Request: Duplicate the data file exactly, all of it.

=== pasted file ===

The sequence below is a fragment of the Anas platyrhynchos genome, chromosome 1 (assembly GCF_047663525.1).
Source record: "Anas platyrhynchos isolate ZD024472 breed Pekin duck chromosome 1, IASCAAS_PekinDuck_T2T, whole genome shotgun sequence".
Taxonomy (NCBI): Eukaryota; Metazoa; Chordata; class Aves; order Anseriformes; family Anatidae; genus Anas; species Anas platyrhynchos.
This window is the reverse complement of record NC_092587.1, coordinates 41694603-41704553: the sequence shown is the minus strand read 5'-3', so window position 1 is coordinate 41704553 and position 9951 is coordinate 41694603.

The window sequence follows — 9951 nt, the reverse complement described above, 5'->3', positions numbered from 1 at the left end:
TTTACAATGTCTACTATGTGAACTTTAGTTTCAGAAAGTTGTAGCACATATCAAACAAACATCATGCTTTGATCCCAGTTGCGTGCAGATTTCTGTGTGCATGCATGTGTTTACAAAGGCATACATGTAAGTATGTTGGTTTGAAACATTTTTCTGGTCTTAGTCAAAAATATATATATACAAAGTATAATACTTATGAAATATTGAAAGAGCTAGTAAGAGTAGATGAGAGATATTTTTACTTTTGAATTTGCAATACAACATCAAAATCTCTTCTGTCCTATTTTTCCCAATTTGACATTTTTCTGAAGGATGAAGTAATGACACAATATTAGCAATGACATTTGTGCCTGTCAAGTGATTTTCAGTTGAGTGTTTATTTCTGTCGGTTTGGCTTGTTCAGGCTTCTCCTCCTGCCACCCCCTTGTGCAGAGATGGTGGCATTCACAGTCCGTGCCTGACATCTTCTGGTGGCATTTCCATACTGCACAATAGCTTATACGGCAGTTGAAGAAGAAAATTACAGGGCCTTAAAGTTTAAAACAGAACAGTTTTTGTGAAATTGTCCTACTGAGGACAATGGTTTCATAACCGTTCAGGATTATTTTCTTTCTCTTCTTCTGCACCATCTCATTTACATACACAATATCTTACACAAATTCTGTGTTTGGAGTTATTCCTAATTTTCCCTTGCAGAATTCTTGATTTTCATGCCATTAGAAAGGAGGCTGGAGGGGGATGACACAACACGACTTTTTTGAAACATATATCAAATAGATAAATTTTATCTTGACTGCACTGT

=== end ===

The sequence below is a fragment of the Anas platyrhynchos genome, chromosome 1 (assembly GCF_047663525.1).
Source record: "Anas platyrhynchos isolate ZD024472 breed Pekin duck chromosome 1, IASCAAS_PekinDuck_T2T, whole genome shotgun sequence".
Taxonomy (NCBI): Eukaryota; Metazoa; Chordata; class Aves; order Anseriformes; family Anatidae; genus Anas; species Anas platyrhynchos.
This window is the reverse complement of record NC_092587.1, coordinates 41694603-41704553: the sequence shown is the minus strand read 5'-3', so window position 1 is coordinate 41704553 and position 9951 is coordinate 41694603.

The window sequence follows — 9951 nt, the reverse complement described above, 5'->3', positions numbered from 1 at the left end:
TTTACAATGTCTACTATGTGAACTTTAGTTTCAGAAAGTTGTAGCACATATCAAACAAACATCATGCTTTGATCCCAGTTGCGTGCAGATTTCTGTGTGCATGCATGTGTTTACAAAGGCATACATGTAAGTATGTTGGTTTGAAACATTTTTCTGGTCTTAGTCAAAAATATATATATACAAAGTATAATACTTATGAAATATTGAAAGAGCTAGTAAGAGTAGATGAGAGATATTTTTACTTTTGAATTTGCAATACAACATCAAAATCTCTTCTGTCCTATTTTTCCCAATTTGACATTTTTCTGAAGGATGAAGTAATGACACAATATTAGCAATGACATTTGTGCCTGTCAAGTGATTTTCAGTTGAGTGTTTATTTCTGTCGGTTTGGCTTGTTCAGGCTTCTCCTCCTGCCACCCCCTTGTGCAGAGATGGTGGCATTCACAGTCCGTGCCTGACATCTTCTGGTGGCATTTCCATACTGCACAATAGCTTATACGGCAGTTGAAGAAGAAAATTACAGGGCCTTAAAGTTTAAAACAGAACAGTTTTTGTGAAATTGTCCTACTGAGGACAATGGTTTCATAACCGTTCAGGATTATTTTCTTTCTCTTCTTCTGCACCATCTCATTTACATACACAATATCTTACACAAATTCTGTGTTTGGAGTTATTCCTAATTTTCCCTTGCAGAATTCTTGATTTTCATGCCATTAGAAAGGAGGCTGGAGGGGGATGACACAACACGACTTTTTTGAAACATATATCAAATAGATAAATTTTATCTTGACTGCACTGT